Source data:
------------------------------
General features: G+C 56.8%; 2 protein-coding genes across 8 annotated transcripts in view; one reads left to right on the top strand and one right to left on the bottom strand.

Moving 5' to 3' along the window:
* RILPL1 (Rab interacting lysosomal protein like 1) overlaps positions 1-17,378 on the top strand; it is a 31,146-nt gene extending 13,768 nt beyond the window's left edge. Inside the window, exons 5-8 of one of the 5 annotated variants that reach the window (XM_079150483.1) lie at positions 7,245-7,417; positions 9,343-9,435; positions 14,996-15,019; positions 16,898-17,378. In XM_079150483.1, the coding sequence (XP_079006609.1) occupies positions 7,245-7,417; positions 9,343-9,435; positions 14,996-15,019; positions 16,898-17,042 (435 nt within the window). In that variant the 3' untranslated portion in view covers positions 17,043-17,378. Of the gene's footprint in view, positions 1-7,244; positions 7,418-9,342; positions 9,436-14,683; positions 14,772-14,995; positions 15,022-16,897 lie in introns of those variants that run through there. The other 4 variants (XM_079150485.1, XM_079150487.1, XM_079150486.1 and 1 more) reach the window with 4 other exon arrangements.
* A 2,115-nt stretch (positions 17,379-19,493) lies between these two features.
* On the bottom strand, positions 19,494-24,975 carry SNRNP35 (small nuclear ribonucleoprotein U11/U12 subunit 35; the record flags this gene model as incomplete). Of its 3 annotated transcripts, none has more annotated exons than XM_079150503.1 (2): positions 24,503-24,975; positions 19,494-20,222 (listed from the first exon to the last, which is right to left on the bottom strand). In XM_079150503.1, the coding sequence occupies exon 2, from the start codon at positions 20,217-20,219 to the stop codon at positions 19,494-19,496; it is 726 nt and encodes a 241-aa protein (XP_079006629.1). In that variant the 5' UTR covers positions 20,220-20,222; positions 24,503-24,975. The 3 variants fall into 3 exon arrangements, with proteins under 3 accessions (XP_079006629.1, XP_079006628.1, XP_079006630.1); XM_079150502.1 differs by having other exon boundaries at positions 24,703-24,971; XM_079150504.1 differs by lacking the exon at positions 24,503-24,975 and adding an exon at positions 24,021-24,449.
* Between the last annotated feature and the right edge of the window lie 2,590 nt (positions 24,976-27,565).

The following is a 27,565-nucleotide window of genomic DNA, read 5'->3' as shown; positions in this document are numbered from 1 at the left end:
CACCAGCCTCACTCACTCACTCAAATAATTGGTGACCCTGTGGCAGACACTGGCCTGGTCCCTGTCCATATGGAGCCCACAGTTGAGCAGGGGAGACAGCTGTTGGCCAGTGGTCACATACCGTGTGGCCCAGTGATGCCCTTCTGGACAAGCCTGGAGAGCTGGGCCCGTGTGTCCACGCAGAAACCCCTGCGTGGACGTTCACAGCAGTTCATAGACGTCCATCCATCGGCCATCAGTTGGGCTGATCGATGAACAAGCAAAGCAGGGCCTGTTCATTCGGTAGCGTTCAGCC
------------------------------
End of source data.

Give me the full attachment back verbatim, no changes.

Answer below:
General features: G+C 56.8%; 2 protein-coding genes across 8 annotated transcripts in view; one reads left to right on the top strand and one right to left on the bottom strand.

Moving 5' to 3' along the window:
* RILPL1 (Rab interacting lysosomal protein like 1) overlaps positions 1-17,378 on the top strand; it is a 31,146-nt gene extending 13,768 nt beyond the window's left edge. Inside the window, exons 5-8 of one of the 5 annotated variants that reach the window (XM_079150483.1) lie at positions 7,245-7,417; positions 9,343-9,435; positions 14,996-15,019; positions 16,898-17,378. In XM_079150483.1, the coding sequence (XP_079006609.1) occupies positions 7,245-7,417; positions 9,343-9,435; positions 14,996-15,019; positions 16,898-17,042 (435 nt within the window). In that variant the 3' untranslated portion in view covers positions 17,043-17,378. Of the gene's footprint in view, positions 1-7,244; positions 7,418-9,342; positions 9,436-14,683; positions 14,772-14,995; positions 15,022-16,897 lie in introns of those variants that run through there. The other 4 variants (XM_079150485.1, XM_079150487.1, XM_079150486.1 and 1 more) reach the window with 4 other exon arrangements.
* A 2,115-nt stretch (positions 17,379-19,493) lies between these two features.
* On the bottom strand, positions 19,494-24,975 carry SNRNP35 (small nuclear ribonucleoprotein U11/U12 subunit 35; the record flags this gene model as incomplete). Of its 3 annotated transcripts, none has more annotated exons than XM_079150503.1 (2): positions 24,503-24,975; positions 19,494-20,222 (listed from the first exon to the last, which is right to left on the bottom strand). In XM_079150503.1, the coding sequence occupies exon 2, from the start codon at positions 20,217-20,219 to the stop codon at positions 19,494-19,496; it is 726 nt and encodes a 241-aa protein (XP_079006629.1). In that variant the 5' UTR covers positions 20,220-20,222; positions 24,503-24,975. The 3 variants fall into 3 exon arrangements, with proteins under 3 accessions (XP_079006629.1, XP_079006628.1, XP_079006630.1); XM_079150502.1 differs by having other exon boundaries at positions 24,703-24,971; XM_079150504.1 differs by lacking the exon at positions 24,503-24,975 and adding an exon at positions 24,021-24,449.
* Between the last annotated feature and the right edge of the window lie 2,590 nt (positions 24,976-27,565).

The following is a 27,565-nucleotide window of genomic DNA, read 5'->3' as shown; positions in this document are numbered from 1 at the left end:
CACCAGCCTCACTCACTCACTCAAATAATTGGTGACCCTGTGGCAGACACTGGCCTGGTCCCTGTCCATATGGAGCCCACAGTTGAGCAGGGGAGACAGCTGTTGGCCAGTGGTCACATACCGTGTGGCCCAGTGATGCCCTTCTGGACAAGCCTGGAGAGCTGGGCCCGTGTGTCCACGCAGAAACCCCTGCGTGGACGTTCACAGCAGTTCATAGACGTCCATCCATCGGCCATCAGTTGGGCTGATCGATGAACAAGCAAAGCAGGGCCTGTTCATTCGGTAGCGTTCAGCC